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Browndog
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25 Nov 2011, 10:50 pm

Im looking for some advice....

So, Ive got fairly severe face blindness, Ive always had it, in the form of.... I get faces mixed up, especially if people are vaguely similar (grey hair, fat etc) because really Im just identifying them by those characteristics.

Since my aspie diagnosis (and what a relief that was!) I was able to explain to my boyfriend that I usually dont recognise people so if we are out in public and see someone he will discretely whisper their name as they approach. Instantly life is much easier!

The latest uncomfortable incident was: I had gone to meet a family of Muslim refugees that I had volunteered to help get resettled, What I didnt anticipate was that I couldnt tell the sisters apart as they all had on those head covering thingies. I mean, when they sat next to each other it was obvious they looked completely different but when one left the room I couldnt tell which one came back in despite concentrating and trying to memorise their faces. So Im trying to have a conversation and they've got fairly minimal english and I dont know if I talked to them already! Just another exciting Aspie adventure!

Lately Ive started working at a new site and it's just a constant battle to not embarass myself socially...A lot of the time I do recognise that I know the face but couldnt for the life of me say where from. Its like there's just a blank spot in my memory.
If you think about it there's no real reason it should be so embarassing..I mean, why cant you just say "Im sorry I dont remember who you are"? but it seems that it is a huge faux pas to do that. And of course the problem is that I may not recognise the same person over and over again. So the first time is ok but after the fifth or sixth they get a bit cranky....

Im at the point where Im thinking about just explaining face blindness/prosopagnosia to people, which I guess would be a positive step towards awareness but then again I dont want to expose myself too much to these people as I think some may be unkind. At the moment Im using a technique of just a vague friendly greeting to everyone I see and just fake it from there on till I figure out who they are! Anyhow I would appreciate any advice, has anyone found a way to improve facial recognition/memory OR a way to explain prosopagnosia to people?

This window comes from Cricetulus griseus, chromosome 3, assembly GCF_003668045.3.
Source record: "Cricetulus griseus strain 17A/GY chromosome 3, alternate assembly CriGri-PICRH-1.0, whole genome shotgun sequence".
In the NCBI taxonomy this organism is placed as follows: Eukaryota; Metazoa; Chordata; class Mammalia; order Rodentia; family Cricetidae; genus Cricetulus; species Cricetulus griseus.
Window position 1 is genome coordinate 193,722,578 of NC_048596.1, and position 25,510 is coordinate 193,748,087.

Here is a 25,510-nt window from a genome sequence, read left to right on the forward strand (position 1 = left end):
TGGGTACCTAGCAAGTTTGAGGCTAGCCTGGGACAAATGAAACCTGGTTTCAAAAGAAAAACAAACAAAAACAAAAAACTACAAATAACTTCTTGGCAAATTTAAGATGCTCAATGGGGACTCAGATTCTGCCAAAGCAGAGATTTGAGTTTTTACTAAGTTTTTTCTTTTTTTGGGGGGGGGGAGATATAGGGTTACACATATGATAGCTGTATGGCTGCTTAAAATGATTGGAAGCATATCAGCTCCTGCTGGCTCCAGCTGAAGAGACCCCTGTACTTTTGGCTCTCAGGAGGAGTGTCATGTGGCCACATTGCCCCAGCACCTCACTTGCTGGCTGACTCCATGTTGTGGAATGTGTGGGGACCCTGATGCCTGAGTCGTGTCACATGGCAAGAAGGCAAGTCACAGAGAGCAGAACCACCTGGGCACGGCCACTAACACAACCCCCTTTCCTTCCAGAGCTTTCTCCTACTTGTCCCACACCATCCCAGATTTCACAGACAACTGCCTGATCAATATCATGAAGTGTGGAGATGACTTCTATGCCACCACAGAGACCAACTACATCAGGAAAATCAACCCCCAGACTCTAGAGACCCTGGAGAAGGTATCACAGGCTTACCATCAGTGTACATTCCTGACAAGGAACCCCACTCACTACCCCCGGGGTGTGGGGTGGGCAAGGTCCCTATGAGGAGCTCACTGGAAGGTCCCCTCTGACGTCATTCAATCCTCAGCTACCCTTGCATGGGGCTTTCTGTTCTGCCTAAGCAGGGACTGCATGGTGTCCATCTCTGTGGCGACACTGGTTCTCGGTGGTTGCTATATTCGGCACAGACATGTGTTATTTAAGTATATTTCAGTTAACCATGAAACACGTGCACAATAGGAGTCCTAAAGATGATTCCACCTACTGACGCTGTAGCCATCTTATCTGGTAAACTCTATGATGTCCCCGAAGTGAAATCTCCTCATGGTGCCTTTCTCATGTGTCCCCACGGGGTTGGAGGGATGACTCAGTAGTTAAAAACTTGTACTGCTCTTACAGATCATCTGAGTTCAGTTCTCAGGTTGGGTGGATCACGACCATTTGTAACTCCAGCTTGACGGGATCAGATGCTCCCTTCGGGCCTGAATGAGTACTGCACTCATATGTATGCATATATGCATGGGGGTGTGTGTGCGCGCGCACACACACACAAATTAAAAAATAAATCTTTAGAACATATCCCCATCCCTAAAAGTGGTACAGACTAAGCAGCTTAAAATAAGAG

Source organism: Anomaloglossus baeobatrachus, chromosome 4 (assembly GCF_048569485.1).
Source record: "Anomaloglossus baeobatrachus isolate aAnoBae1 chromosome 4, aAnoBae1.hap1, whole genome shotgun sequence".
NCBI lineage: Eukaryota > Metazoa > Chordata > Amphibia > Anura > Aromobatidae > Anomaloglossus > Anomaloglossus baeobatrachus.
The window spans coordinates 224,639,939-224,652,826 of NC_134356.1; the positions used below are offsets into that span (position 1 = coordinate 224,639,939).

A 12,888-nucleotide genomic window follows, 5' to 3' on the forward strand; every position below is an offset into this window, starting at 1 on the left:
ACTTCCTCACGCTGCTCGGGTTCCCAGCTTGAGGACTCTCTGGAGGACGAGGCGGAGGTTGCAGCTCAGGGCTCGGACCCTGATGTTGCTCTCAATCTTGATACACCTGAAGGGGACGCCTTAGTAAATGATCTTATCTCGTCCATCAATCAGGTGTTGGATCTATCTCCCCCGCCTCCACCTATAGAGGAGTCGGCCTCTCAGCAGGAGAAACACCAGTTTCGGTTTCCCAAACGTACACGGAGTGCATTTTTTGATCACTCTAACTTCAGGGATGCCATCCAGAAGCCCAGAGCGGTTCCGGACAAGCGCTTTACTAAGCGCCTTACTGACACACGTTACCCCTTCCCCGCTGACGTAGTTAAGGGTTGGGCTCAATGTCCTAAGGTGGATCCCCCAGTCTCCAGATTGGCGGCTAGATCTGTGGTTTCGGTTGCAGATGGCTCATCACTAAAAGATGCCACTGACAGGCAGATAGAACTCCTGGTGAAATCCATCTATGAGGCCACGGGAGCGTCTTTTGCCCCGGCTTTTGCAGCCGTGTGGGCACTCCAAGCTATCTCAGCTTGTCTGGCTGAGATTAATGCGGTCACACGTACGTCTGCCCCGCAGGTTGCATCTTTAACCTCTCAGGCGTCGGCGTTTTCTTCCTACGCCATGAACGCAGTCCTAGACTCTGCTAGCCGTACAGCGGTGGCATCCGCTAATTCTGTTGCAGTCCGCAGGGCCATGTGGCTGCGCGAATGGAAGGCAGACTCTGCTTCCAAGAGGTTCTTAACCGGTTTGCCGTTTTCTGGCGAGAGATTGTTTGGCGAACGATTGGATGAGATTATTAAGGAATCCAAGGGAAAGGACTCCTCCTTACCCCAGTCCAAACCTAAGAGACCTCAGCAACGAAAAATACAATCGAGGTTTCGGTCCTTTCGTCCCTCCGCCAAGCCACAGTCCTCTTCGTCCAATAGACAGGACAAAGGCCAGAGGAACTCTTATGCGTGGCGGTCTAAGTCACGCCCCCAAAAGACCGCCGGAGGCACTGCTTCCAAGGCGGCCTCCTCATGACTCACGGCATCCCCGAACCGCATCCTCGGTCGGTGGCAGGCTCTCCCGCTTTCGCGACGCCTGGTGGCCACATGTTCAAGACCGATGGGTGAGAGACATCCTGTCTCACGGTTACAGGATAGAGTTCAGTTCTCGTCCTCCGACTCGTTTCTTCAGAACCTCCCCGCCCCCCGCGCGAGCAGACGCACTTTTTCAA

Ai_Ling
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26 Nov 2011, 12:20 am

The only thing I can think of, is taking note of attire or objects they carry with them constantly to identify them. Cause I have faceblindness at work and its a complete pain because when I leave to find something and I come back, I have to hope they'll recognize me because I cant recognize them. And with co-workers, sometimes I dont recognize them without there uniform to the point where one co-worker had to tell me who she was. To think about it, I should really take note of attire as well at work.



ChrisVulcan
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26 Nov 2011, 2:08 am

I have an average case of faceblindness. I typically find one distinguishing characteristic about the person's face. Say, a birthmark, an oddly-shaped nose, a prominent chin, or a distinctive hairline. Also I've studied face, nose, and chin shapes, so that helps slightly.


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26 Nov 2011, 2:10 am

There are lots of cues that can be relied on--facial features, blemishes, hair, voices, the way they carry themselves, their style in clothing and dress, their jewelry. Check to see if one sister has some unusual feature. Do they have different taste in clothing? Shoes? Do they sound different when they speak? Do they have personal quirks of speech or mannerisms that you can take note of? There are also location cues: Which bedroom or office do they have? Which desk do they sit at? Don't use these exclusively because people do switch places, of course.